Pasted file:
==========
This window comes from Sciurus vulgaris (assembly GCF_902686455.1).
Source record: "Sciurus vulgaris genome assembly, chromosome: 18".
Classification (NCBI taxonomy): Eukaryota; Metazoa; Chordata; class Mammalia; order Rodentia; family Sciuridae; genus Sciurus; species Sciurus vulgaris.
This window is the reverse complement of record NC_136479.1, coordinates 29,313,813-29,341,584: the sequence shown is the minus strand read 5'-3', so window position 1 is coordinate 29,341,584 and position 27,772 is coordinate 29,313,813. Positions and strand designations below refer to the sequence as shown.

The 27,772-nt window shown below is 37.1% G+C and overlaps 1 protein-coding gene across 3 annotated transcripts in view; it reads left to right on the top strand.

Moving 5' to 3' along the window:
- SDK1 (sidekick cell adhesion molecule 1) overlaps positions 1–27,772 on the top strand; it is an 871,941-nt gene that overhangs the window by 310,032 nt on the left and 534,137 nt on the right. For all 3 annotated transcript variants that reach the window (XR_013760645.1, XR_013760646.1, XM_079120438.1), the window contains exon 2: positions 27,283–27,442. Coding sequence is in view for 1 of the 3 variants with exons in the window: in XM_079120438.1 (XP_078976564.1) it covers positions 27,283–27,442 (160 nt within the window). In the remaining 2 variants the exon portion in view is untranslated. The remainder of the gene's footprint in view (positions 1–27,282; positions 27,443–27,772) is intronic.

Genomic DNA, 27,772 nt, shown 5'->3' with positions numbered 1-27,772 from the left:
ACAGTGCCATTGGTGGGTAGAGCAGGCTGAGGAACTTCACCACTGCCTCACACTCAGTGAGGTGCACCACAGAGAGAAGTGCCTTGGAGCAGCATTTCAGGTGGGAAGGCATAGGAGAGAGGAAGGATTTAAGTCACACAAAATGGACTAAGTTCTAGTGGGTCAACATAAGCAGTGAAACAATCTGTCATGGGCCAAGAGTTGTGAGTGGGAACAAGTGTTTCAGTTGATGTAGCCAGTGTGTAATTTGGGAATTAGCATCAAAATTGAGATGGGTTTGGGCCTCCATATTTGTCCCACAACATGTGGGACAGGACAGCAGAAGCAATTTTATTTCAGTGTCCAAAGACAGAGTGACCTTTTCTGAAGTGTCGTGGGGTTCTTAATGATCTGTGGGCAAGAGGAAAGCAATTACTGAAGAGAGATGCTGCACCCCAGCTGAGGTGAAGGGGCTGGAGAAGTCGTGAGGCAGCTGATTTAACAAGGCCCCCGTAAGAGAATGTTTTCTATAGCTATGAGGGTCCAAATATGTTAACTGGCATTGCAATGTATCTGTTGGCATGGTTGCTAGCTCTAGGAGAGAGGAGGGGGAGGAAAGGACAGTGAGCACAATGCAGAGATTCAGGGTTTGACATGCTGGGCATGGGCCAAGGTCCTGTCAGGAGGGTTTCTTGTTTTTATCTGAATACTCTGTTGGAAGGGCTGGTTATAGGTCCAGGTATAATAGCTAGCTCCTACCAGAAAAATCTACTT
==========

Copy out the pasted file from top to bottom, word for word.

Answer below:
This window comes from Sciurus vulgaris (assembly GCF_902686455.1).
Source record: "Sciurus vulgaris genome assembly, chromosome: 18".
Classification (NCBI taxonomy): Eukaryota; Metazoa; Chordata; class Mammalia; order Rodentia; family Sciuridae; genus Sciurus; species Sciurus vulgaris.
This window is the reverse complement of record NC_136479.1, coordinates 29,313,813-29,341,584: the sequence shown is the minus strand read 5'-3', so window position 1 is coordinate 29,341,584 and position 27,772 is coordinate 29,313,813. Positions and strand designations below refer to the sequence as shown.

The 27,772-nt window shown below is 37.1% G+C and overlaps 1 protein-coding gene across 3 annotated transcripts in view; it reads left to right on the top strand.

Moving 5' to 3' along the window:
- SDK1 (sidekick cell adhesion molecule 1) overlaps positions 1–27,772 on the top strand; it is an 871,941-nt gene that overhangs the window by 310,032 nt on the left and 534,137 nt on the right. For all 3 annotated transcript variants that reach the window (XR_013760645.1, XR_013760646.1, XM_079120438.1), the window contains exon 2: positions 27,283–27,442. Coding sequence is in view for 1 of the 3 variants with exons in the window: in XM_079120438.1 (XP_078976564.1) it covers positions 27,283–27,442 (160 nt within the window). In the remaining 2 variants the exon portion in view is untranslated. The remainder of the gene's footprint in view (positions 1–27,282; positions 27,443–27,772) is intronic.

Genomic DNA, 27,772 nt, shown 5'->3' with positions numbered 1-27,772 from the left:
ACAGTGCCATTGGTGGGTAGAGCAGGCTGAGGAACTTCACCACTGCCTCACACTCAGTGAGGTGCACCACAGAGAGAAGTGCCTTGGAGCAGCATTTCAGGTGGGAAGGCATAGGAGAGAGGAAGGATTTAAGTCACACAAAATGGACTAAGTTCTAGTGGGTCAACATAAGCAGTGAAACAATCTGTCATGGGCCAAGAGTTGTGAGTGGGAACAAGTGTTTCAGTTGATGTAGCCAGTGTGTAATTTGGGAATTAGCATCAAAATTGAGATGGGTTTGGGCCTCCATATTTGTCCCACAACATGTGGGACAGGACAGCAGAAGCAATTTTATTTCAGTGTCCAAAGACAGAGTGACCTTTTCTGAAGTGTCGTGGGGTTCTTAATGATCTGTGGGCAAGAGGAAAGCAATTACTGAAGAGAGATGCTGCACCCCAGCTGAGGTGAAGGGGCTGGAGAAGTCGTGAGGCAGCTGATTTAACAAGGCCCCCGTAAGAGAATGTTTTCTATAGCTATGAGGGTCCAAATATGTTAACTGGCATTGCAATGTATCTGTTGGCATGGTTGCTAGCTCTAGGAGAGAGGAGGGGGAGGAAAGGACAGTGAGCACAATGCAGAGATTCAGGGTTTGACATGCTGGGCATGGGCCAAGGTCCTGTCAGGAGGGTTTCTTGTTTTTATCTGAATACTCTGTTGGAAGGGCTGGTTATAGGTCCAGGTATAATAGCTAGCTCCTACCAGAAAAATCTACTT